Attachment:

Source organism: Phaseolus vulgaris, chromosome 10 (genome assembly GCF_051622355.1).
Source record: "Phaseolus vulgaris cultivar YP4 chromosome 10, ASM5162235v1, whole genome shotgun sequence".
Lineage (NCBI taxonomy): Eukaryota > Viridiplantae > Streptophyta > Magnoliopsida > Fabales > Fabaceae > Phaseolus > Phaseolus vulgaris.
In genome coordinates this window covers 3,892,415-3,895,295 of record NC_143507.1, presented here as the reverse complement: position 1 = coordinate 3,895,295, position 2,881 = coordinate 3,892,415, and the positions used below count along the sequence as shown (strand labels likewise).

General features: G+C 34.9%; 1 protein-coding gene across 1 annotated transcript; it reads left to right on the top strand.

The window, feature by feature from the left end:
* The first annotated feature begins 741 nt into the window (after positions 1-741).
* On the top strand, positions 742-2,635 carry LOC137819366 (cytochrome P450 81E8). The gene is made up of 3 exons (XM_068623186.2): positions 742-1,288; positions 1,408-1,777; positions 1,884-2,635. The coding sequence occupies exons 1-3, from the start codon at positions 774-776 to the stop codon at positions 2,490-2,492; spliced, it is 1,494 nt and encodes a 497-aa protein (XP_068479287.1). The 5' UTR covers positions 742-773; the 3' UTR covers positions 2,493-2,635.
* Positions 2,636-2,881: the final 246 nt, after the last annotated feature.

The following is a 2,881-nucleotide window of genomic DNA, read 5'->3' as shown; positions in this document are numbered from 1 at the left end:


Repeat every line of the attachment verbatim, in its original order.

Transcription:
Source organism: Phaseolus vulgaris, chromosome 10 (genome assembly GCF_051622355.1).
Source record: "Phaseolus vulgaris cultivar YP4 chromosome 10, ASM5162235v1, whole genome shotgun sequence".
Lineage (NCBI taxonomy): Eukaryota > Viridiplantae > Streptophyta > Magnoliopsida > Fabales > Fabaceae > Phaseolus > Phaseolus vulgaris.
In genome coordinates this window covers 3,892,415-3,895,295 of record NC_143507.1, presented here as the reverse complement: position 1 = coordinate 3,895,295, position 2,881 = coordinate 3,892,415, and the positions used below count along the sequence as shown (strand labels likewise).

General features: G+C 34.9%; 1 protein-coding gene across 1 annotated transcript; it reads left to right on the top strand.

The window, feature by feature from the left end:
* The first annotated feature begins 741 nt into the window (after positions 1-741).
* On the top strand, positions 742-2,635 carry LOC137819366 (cytochrome P450 81E8). The gene is made up of 3 exons (XM_068623186.2): positions 742-1,288; positions 1,408-1,777; positions 1,884-2,635. The coding sequence occupies exons 1-3, from the start codon at positions 774-776 to the stop codon at positions 2,490-2,492; spliced, it is 1,494 nt and encodes a 497-aa protein (XP_068479287.1). The 5' UTR covers positions 742-773; the 3' UTR covers positions 2,493-2,635.
* Positions 2,636-2,881: the final 246 nt, after the last annotated feature.

The following is a 2,881-nucleotide window of genomic DNA, read 5'->3' as shown; positions in this document are numbered from 1 at the left end: